Residents have a chance to own historic pews from Holy Trinity Church in Hurstpierpoint

Worshippers at Holy Trinity Church, Hurstpierpoint, can own a piece of architectural history following the building’s recent revamp.

Tuesday, 30th March 2021, 4:15 pm

Churchwardens George Baxter and Robert Price, along with the Rev Jane Willis, have been busy removing the church’s pews over the past two weeks.

Now they are offering them to the congregation, as well as community groups in the village.

“They’re original pews,” said George, who lives in Hurstpierpoint.

The pews have now been removed from Holy Trinity Church, Hurstpierpoint. Picture by George Baxter
The pews have now been removed from Holy Trinity Church, Hurstpierpoint. Picture by George Baxter

“They were installed at the time the church was built.”

Holy Trinity, a Grade II* listed building, dates from 1845 and was designed by Sir Charles Barry, who is best known for being the chief architect of the Houses of Parliament.

Now people can own his pews in exchange for a donation to the church’s refurbishment project.

The pews will need adapting, said George, but the church can work this out with the buyer.

Steplejacks repair the spire of Holy Trinity Church, Hurstpierpoint. Picture by George Baxter

“There’s been quite a lot of interest from the local community,” he added, saying that they have already given one to St Lawrence C Of E Primary School and offered them to pubs and the community centre.

Holy Trinity’s redesign will allow the church to be used for events like concerts, the Hurst Festival and conferences.

George said the team also plans to install a ‘state-of-the-art audio visual screen’ for a potential cinema.

“It’s got to be respectful to the building,” he said.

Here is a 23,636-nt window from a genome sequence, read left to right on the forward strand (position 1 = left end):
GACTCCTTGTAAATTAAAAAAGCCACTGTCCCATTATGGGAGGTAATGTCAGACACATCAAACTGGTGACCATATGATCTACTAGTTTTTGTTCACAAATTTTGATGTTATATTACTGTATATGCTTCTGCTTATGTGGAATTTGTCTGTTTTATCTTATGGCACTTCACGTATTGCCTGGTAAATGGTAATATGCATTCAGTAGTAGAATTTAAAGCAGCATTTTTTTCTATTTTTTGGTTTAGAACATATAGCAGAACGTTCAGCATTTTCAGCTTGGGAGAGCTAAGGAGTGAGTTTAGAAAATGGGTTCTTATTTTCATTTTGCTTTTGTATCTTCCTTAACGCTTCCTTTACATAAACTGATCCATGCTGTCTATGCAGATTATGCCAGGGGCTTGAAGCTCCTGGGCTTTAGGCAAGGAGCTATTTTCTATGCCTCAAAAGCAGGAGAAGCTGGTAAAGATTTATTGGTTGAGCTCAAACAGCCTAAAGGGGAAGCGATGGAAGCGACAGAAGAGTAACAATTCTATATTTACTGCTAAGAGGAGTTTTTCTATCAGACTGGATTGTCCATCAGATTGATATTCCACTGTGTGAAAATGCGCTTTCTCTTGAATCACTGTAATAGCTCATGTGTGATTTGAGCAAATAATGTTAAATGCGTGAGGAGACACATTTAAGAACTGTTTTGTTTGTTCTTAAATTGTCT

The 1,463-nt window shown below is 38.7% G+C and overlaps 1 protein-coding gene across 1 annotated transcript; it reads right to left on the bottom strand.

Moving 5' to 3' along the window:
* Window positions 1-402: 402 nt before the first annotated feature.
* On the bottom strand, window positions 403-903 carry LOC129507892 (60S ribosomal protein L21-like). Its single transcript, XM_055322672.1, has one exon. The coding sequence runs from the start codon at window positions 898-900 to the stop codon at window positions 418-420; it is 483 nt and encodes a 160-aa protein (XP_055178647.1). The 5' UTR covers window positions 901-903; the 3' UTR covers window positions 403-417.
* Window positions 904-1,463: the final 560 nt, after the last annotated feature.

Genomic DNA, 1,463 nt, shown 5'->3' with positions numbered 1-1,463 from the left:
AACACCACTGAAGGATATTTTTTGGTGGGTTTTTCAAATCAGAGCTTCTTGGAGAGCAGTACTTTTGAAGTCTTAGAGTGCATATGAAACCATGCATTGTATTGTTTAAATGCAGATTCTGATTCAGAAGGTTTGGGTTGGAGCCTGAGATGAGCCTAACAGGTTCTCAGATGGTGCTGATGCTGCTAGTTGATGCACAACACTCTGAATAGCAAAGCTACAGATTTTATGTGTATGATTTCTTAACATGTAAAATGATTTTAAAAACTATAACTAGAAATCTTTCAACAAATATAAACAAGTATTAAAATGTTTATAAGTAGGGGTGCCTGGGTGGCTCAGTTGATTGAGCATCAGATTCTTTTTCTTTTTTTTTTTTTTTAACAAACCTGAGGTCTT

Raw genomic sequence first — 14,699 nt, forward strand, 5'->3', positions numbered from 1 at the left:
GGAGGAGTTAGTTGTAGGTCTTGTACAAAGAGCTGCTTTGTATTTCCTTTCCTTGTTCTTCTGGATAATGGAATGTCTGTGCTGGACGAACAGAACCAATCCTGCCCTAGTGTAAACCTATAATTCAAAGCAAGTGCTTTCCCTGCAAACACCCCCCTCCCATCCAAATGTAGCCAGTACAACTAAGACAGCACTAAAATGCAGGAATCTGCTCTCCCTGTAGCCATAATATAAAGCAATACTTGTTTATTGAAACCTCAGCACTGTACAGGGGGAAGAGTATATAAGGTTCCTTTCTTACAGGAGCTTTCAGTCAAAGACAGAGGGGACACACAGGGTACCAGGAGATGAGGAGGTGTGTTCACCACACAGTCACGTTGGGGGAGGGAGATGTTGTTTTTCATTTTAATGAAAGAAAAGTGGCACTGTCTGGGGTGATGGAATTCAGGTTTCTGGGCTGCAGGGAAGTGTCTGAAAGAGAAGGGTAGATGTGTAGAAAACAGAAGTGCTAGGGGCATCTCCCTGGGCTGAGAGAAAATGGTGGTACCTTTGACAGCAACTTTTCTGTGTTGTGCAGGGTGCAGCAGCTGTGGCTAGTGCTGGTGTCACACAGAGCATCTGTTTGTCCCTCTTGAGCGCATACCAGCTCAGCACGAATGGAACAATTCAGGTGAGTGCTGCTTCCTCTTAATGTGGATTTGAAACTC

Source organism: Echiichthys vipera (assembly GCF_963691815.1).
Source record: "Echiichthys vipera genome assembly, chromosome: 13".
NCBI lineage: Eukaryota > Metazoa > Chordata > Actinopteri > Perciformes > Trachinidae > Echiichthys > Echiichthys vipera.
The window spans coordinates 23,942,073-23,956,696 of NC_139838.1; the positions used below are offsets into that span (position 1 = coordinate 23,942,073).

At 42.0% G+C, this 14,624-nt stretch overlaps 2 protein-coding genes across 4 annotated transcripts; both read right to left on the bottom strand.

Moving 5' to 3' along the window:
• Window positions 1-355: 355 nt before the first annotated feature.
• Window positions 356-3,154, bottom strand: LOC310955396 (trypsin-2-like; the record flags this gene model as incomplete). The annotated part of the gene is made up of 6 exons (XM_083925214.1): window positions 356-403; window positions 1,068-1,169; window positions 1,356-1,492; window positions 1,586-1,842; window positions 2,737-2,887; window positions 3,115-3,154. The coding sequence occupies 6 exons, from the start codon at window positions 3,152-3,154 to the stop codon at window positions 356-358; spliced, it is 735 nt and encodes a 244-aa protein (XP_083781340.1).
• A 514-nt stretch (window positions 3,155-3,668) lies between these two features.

“But we want the building to be used by the local community and wider community so that everybody benefits from it, instead of it being just a church, which was quite restricted by the formality of the pews,” he added.

The team expects the new chairs to be delivered in early May, which can be arranged in any configuration.

Holy Trinity will reopen on Good Friday (April 2) and use temporary, socially distanced seating until the new chairs arrive.

“This opens up lots of possibilities and it’s essential,” said George.

“If we don’t do this the building is just going to go into decay because we, as a church community, can’t sustain it long-term,” he added.

George said there are ‘enormous costs’ involved in running a large church and that using it for community events will generate the funds needed to look after it.

George thanked Robert Price and the Rev Jane Willis as well as the Parochial Church Council for its support.

The Rev Jane Willis said: “Being trusted with a building like Holy Trinity is both the most enormous blessing and the most enormous responsibility.”

“To get to where we’ve got to this week has been a huge amount of work and consultation but it’s really exciting seeing it happen,” she said.

“It’s a place of worship but it’s also the most amazing gathering place in our village,” she added.

The outside of the church has also been repaired with steeplejacks making the stone spire safe again.

Click here to read about the Victorian Society’s efforts to keep the pews in the church.